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LEBANON — When breaking down the film of Lebanon High’s previous two football games, coach Ty Tomlin and staff identified 27 decisive plays that went awry for various reasons.

If just one of the plays had gone their way in each contest, the Warriors would be 4-0 and in position to chase a second straight Mid-Willamette Conference championship. Instead, Lebanon (2-2, 0-2) is a .500 team with its 5A state postseason aspirations on the line entering Friday’s matchup at Corvallis (1-3, 0-2).

“It’s opened our eyes a lot,” Lebanon junior linebacker Corbin Anderson said. “I think we just came into the season not really expecting people to be after us like they are. I don’t really know what to say other than we just have to do better, we have to work harder.”

The Warriors opened MWC play with a mistake-filled 25-24 home loss to Crescent Valley. Five turnovers and a blocked punt doomed them a week ago as visiting Silverton stormed back for a 31-30 win.

Lebanon, the defending 5A state champion, couldn’t hold fourth-quarter leads in either game. But Tomlin sees correctable miscues scattered throughout the tape.

“We really had to send the message to the kids that it literally comes down to two plays,” Tomlin said. “Win those two plays and you’re still the best team in the state, ranked No. 1 and all those things.

“I’m not trying to take anything away from CV or Silverton, they earned it and they found a way to win those games. We just have to make those little shifts and adjustments, and it’s going to be up to the kids to do that.”

Slow starts hindered the Warriors in both losses at Heath Stadium.

The Raiders built a 17-0 second-quarter lead before losing two-way star Talanoa Hufanga to an ejection. Lebanon rattled off 24 unanswered points with Hufanga out to go up 24-17 late in the fourth.

CV used a four-play, 59-yard drive to find the end zone and took the lead for good on a Cam Sanders two-point conversion run. The Warriors turned it over on downs on their final possession.

Lebanon also roared back from a 17-0 hole against the Foxes, scoring three touchdowns in seven-plus minutes to grab the lead. Silverton converted a miraculous fourth-and-26 during a 17-play, 81-yard drive that ended with a Levi Nielsen scoring run.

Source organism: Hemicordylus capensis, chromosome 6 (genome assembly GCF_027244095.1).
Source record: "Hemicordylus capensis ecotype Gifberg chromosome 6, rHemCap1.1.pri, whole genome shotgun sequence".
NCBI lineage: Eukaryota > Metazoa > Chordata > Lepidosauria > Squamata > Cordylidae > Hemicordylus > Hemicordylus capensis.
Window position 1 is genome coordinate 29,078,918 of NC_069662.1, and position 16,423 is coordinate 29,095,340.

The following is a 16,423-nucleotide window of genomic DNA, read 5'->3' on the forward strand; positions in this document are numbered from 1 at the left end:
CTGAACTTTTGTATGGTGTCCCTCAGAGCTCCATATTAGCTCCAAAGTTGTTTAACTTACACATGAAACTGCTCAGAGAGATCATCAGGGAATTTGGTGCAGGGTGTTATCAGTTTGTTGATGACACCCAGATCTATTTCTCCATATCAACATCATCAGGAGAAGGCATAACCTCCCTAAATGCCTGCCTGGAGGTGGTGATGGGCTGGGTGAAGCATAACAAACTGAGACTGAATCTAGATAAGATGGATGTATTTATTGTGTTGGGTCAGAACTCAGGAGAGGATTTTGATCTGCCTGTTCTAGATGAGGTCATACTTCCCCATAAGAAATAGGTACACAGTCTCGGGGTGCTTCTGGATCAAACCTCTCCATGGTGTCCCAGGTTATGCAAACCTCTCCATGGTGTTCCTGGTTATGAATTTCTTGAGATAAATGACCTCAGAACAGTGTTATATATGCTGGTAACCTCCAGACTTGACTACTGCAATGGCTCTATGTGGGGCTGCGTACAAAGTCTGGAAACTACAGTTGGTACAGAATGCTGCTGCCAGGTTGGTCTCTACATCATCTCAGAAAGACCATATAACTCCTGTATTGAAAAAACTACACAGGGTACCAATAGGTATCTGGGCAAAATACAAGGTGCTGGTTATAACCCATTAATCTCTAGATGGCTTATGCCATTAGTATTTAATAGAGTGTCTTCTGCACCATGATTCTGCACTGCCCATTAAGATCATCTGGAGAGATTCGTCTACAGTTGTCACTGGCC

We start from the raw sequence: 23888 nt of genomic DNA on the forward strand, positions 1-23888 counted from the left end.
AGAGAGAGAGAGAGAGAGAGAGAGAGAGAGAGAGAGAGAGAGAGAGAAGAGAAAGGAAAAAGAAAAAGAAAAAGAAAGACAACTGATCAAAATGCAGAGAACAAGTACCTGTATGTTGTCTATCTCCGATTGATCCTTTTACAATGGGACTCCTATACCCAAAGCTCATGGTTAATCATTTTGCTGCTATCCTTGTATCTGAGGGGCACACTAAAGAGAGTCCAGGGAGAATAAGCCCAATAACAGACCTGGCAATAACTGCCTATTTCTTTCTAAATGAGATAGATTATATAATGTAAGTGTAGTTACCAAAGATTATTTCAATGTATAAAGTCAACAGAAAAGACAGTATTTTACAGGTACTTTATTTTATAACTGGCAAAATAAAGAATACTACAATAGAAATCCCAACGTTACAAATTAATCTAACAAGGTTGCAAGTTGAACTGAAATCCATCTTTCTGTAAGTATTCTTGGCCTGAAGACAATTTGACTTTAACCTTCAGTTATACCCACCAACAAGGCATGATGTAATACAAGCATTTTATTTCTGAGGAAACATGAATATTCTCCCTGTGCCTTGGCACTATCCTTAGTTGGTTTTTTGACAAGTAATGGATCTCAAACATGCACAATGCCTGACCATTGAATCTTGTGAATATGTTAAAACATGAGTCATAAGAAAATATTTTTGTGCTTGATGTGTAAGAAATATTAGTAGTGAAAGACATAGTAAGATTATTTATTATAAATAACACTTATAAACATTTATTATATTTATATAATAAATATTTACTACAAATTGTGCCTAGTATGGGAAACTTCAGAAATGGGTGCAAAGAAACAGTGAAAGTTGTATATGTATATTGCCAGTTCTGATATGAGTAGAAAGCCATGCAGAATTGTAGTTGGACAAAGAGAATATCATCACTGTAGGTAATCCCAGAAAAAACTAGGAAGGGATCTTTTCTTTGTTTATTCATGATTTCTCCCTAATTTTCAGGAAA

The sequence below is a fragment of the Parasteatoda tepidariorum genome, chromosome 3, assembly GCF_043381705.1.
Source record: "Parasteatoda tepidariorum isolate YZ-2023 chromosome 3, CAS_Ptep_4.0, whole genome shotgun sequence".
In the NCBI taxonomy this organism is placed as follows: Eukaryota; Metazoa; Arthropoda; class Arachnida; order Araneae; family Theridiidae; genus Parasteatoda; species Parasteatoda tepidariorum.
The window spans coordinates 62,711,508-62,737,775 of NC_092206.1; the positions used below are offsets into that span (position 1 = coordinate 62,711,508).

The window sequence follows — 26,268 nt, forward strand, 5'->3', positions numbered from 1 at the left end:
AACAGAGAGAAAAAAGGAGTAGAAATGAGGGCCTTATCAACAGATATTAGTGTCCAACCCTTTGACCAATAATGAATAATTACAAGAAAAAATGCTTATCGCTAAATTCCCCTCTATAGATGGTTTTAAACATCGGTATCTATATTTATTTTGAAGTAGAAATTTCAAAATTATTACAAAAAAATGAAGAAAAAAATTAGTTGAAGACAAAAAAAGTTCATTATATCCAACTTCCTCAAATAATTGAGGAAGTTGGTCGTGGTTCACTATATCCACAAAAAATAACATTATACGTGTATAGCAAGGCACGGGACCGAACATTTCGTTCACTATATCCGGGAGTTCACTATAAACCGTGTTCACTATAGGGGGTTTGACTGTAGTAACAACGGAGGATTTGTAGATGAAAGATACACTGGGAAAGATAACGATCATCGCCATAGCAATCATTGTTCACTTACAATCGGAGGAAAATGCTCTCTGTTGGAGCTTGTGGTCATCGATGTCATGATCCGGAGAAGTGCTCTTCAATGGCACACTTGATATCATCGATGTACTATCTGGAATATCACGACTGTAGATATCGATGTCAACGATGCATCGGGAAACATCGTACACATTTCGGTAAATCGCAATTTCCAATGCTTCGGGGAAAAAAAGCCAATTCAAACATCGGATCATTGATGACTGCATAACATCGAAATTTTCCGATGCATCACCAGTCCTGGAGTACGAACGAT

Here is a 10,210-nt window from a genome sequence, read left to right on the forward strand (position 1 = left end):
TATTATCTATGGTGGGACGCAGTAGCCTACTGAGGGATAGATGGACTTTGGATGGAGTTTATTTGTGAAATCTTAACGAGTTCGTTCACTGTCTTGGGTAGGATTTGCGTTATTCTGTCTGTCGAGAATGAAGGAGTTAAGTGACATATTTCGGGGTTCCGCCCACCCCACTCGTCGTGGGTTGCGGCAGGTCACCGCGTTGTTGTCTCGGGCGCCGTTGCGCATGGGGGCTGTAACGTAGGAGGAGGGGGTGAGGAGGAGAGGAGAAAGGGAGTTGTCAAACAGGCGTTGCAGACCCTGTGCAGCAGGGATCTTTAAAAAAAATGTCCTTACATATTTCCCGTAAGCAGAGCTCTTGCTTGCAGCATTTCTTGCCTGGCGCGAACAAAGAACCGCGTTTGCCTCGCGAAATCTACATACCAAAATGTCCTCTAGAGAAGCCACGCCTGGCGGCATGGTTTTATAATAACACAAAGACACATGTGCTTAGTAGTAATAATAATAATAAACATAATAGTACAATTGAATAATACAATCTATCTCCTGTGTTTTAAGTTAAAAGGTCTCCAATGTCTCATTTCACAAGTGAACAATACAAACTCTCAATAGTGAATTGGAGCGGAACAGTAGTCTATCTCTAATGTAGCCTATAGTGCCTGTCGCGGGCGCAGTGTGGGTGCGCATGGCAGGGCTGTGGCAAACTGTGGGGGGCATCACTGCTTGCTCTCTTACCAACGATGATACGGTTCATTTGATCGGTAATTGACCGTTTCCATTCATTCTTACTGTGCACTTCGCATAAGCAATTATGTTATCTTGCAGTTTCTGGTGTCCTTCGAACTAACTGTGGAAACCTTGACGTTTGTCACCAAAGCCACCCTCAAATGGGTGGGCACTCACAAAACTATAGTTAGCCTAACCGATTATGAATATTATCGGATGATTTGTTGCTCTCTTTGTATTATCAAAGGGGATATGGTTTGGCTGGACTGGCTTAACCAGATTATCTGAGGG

Trailing 31-30 in the closing minutes, the Foxes recovered a fourth Lebanon fumble and ran out the clock.

“Everyone makes mistakes, but they just add up. We’ve had too many,” said Anderson, who also commented on the team’s slow starts.

“It’s like we think we are just going to come out in the second half and do better, like we’ve been waiting for the second half. We need to put a whole game together and then nobody can stop us.”

With a senior-laden group, the Warriors were terrific in tight contests a season ago.

Lebanon finished 12-1 overall while going 5-1 in games decided by a touchdown or less, including playoff victories over Ashland (40-33) and Dallas (10-7). The Warriors opened the 2016 MWC slate with a 35-32 win at CV and grinded out a 21-20 decision at Silverton the following week.

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“These kids didn’t have that same mentality as last year’s group,” Tomlin said. “They didn’t have that thought of ‘we’re going to find a way to win this game.’ New kids have to step up and new leaders have to step up.”

But Tomlin is far from discouraged.

The fifth-year coach believes the Warriors made great strides in the losses. The team went toe-to-toe against a pair of unbeatens and could’ve, or even should’ve, emerged with two wins.

“Losing is losing and I’m never happy to lose, but what I am happy with is we knew it would be somewhat of a growth process with these kids,” Tomlin said. “The last two games, we’ve grown a ton. And those adversities do force you to grow, so I’m super happy with our kids right now.”

The Warriors will be facing an equally desperate opponent Friday night.

CHS, which has dropped three in a row, is sitting with Lebanon at the bottom of the MWC standings. A third conference loss greatly reduces the chance of a postseason appearance.

“We can’t lose,” Anderson said. “It’s on us to put a whole one together every single game for the rest of the year.”

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